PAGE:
As for "heated rhetoric," we've been told over and over again that if we don't expand protections and kill of technologies, "the creative industries will die," despite no evidence to support that. Technologies which have helped to expand the industry, to create new ways to create, to promote, to distribute and to monetize were seen as the enemy because the powers-that-be did not control them. This is why the VCR was called "the Boston strangler of the movie industry" by the MPAA's Jack Valenti. I'm sorry, but the idea that those of us skeptical of today's copyright laws are the ones redefining the language or history is simply a laughably false claim.
But the really disturbing part is the next line. The claim that the public speaking out, such as via petitions or through various actions in which they contact politicians, should be ignored because it has "no place in policy discussions" is really just downright insulting. We know that, in the wake of SOPA, the copyright lobby has spent plenty of effort pretending that the public really didn't speak out, or that, if they did, it was only because they were stupid and deluded. But that should be seen for what it rightfully is: an insulting way of dismissing the public's interest in a law that is for the public's benefit.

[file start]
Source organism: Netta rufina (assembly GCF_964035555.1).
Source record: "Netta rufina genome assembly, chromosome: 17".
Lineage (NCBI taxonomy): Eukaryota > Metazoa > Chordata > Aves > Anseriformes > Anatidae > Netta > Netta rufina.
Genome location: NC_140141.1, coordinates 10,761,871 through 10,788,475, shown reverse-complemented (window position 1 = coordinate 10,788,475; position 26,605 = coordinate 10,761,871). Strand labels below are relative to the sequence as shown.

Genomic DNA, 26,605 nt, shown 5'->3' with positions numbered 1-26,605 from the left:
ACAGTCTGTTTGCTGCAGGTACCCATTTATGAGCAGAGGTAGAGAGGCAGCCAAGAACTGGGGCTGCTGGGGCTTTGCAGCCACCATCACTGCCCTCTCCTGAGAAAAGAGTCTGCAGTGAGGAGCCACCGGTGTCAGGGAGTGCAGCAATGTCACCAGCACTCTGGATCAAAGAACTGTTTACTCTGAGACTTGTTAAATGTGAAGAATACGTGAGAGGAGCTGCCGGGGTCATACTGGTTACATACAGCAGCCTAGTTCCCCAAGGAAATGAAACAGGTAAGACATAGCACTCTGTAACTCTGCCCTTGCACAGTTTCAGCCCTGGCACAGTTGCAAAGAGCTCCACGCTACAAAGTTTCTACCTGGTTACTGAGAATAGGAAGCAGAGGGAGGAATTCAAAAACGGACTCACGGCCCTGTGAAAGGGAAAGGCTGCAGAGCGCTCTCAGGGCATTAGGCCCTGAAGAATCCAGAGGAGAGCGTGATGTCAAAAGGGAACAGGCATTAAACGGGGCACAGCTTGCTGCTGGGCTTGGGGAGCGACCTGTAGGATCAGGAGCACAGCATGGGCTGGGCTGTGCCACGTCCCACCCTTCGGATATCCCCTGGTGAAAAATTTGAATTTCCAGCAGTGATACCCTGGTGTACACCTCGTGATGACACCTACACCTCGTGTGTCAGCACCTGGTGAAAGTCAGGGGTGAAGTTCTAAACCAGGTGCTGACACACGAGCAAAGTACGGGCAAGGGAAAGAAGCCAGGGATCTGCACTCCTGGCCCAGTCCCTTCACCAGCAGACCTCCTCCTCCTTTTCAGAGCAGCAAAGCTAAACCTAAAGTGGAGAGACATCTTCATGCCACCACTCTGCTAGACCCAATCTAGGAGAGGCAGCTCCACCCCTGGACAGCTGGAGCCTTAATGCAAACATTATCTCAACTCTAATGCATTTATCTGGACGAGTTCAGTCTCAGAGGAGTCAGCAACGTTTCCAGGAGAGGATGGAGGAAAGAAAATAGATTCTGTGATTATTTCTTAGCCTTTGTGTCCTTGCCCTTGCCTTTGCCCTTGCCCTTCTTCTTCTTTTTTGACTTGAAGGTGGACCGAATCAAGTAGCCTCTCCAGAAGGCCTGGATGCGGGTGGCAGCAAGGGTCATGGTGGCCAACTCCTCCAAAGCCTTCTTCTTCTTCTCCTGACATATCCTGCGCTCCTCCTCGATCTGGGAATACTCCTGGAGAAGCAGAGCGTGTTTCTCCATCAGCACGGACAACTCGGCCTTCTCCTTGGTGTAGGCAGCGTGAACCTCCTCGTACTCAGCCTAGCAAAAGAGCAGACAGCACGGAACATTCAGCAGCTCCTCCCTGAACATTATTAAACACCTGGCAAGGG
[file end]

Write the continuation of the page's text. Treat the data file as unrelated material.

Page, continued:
The copyright lobby is scared to death that the public might actually speak up on its own behalf, because that would ruin the scam it's been running for quite some time.
In another piece by the same Copyright Alliance group, in response to the good ruling in the Kirtsaeng case, the alliance lashes out at public interest groups Public Knowledge and others for supposedly deluding the public: